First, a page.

St John Bosco
John Bosco wandered the streets of Turin, Italy, and picked out the dirtiest, roughest, least likely urchins and beggars that he could find, and by his love transformed them into good people.
He was born in 1815, in the village of Becchi in the Piedmont district of northern Italy, and lived on his parents' small farm. His father died when John was only 2 years old, and so life on the farm got even tougher, and John was working on the farm from early childhood. In spite of this he was a happy child with plenty of imagination and a zest for life.
To amuse his brothers and his friends he would copy the actions of magicians, jugglers and tightrope walkers at the local fairs, and carnivals, and learn how to do what they did. Then he would put on shows for his brothers and friends, but always on condition that the performance start and end with prayer. Many times he was ridiculed for this, but he stuck to his guns.
As he got older he felt called to be a priest, but poverty and lack of education made this seem impossible. While other better off children had been attending school, he was working on the farm.
A kindly priest , who recognised something special in John, taught him to read and write, and with the help of his mother and casual work, John was able to get through school, and into the Diocesan Seminary in Turin.
In his spare time he went looking after the ragamuffins who roamed the streets of Turin. He taught them Catechism, and entertained them with his lively stories and acts and tricks. His kindness to those poor kids won them over, and his "Sunday School" was well attended.
Because there was nowhere much good that the children could play, he began looking for a permanent home for his boys, but in most areas where he sought accommodation for them, the local inhabitants objected to having such people in their neighborhood.
In a rather slum-like area he at last found a place to establish his first oratory, and he named it after his patron saint Francis de Sales. At the beginning of this the children attended school outside of the oratory, but as more teachers volunteered their time, classes were held there.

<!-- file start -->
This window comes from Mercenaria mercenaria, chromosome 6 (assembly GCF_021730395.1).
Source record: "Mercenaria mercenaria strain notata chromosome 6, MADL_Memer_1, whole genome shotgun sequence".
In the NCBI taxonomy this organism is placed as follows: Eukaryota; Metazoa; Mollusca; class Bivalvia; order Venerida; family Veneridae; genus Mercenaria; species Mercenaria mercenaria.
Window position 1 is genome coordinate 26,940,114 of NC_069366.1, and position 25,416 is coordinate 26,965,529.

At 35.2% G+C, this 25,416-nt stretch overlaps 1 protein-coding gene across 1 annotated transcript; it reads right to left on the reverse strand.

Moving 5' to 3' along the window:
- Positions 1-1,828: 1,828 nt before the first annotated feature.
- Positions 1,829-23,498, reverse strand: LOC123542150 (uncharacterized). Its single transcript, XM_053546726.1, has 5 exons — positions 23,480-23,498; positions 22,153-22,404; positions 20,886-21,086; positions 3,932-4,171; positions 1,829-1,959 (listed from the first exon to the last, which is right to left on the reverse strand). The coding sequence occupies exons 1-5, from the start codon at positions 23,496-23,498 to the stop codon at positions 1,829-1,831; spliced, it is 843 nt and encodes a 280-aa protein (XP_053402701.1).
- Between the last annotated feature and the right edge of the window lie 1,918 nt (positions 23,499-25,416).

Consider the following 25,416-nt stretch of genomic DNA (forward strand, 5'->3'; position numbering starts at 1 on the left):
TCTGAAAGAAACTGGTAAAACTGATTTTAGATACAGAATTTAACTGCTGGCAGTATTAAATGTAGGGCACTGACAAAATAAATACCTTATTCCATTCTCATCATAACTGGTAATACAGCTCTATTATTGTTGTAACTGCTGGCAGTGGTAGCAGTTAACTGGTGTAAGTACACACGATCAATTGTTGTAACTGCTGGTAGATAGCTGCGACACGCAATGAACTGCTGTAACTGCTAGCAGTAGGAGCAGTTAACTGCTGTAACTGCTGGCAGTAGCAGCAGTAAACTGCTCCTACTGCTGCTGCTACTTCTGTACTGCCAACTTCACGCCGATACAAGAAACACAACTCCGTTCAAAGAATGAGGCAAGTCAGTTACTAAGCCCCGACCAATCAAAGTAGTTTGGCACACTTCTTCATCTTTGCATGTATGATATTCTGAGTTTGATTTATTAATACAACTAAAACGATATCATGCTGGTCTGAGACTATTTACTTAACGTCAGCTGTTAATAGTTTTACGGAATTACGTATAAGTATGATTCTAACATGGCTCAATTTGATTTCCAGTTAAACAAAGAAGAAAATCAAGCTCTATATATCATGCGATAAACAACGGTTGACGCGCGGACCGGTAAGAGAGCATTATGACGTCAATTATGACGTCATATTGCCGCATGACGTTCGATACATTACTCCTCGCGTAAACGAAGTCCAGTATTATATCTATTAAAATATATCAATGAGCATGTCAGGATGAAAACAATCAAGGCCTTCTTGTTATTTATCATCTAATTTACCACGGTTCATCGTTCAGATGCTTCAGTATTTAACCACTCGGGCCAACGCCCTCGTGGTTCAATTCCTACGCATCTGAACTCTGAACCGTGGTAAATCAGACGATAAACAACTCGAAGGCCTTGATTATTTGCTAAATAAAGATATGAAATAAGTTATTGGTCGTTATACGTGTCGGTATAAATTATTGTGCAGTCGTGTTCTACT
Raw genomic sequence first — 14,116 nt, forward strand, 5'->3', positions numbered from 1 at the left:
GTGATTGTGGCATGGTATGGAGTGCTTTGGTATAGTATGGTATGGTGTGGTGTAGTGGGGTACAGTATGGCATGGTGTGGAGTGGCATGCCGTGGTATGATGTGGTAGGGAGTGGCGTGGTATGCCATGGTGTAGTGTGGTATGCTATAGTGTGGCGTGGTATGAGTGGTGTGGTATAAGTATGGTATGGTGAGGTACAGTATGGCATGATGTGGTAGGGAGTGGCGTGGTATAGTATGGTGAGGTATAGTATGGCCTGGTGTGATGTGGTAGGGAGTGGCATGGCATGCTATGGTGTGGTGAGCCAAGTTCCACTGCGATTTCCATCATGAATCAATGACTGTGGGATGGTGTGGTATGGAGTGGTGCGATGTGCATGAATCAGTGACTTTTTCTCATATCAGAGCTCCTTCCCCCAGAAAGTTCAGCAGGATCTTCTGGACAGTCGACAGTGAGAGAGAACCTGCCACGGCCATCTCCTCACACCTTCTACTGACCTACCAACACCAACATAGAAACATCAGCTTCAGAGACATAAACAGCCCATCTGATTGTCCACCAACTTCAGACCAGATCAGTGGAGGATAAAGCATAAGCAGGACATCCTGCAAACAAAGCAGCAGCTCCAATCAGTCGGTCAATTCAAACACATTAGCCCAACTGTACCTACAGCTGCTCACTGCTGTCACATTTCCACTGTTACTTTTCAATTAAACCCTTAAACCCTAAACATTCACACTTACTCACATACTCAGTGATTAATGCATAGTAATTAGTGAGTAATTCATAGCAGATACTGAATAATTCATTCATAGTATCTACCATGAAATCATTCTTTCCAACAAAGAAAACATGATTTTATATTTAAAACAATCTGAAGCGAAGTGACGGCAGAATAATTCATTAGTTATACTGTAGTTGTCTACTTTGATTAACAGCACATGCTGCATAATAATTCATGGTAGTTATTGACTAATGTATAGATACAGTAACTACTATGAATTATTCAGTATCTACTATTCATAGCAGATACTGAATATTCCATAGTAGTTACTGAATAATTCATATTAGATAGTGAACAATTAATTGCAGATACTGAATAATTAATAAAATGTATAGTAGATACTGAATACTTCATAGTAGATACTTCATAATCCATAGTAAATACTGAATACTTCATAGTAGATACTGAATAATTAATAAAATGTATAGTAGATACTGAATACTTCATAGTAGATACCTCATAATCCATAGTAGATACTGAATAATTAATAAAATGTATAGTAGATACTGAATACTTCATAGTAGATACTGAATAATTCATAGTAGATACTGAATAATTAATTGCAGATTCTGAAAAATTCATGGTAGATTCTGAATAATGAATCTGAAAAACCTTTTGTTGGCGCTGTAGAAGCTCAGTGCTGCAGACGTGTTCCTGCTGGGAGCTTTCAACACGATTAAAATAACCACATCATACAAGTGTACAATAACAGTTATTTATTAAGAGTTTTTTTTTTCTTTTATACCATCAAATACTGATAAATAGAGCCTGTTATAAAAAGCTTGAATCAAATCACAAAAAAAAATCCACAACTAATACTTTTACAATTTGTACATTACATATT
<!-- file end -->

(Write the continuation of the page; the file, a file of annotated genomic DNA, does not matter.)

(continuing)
By 1849 there were three oratories in different parts of the city. For a long time John had thought of starting an order to carry on his work, and in 1858 he went to Rome and approached Pope Pius I with the idea. The Pope suggested that he draw up a rule for his community, and so the Society of Saint Francis de Sales (Salesians) came into existence.
Four years later he founded an order for women (the Daughters of Mary Help of Christians) to look after abandoned girls.
Then finally, in order to assist both congregations, he organised an association of lay people to assist.
Exhausted from his work, he died in 1888(Australia's centenary year) and was canonised in 1934 by Pope Pius XI.
from his writings - "Enjoy yourself as much as you like, if only you keep from sin."
As I write this, we are in the "Year of the Eucharist", so this next extract from his writings is particularly appropriate, and is also timeless -
"Do you want Our Lord to give you many graces? Visit Him often. Do you want Him to give you few graces? Visit Him seldom. Visits to the Blessed Sacrament are powerful and an indispensable means of overcoming the attacks of the devil. Make frequent visits to Jesus in the Blessed Sacrament and the devil will be powerless against you."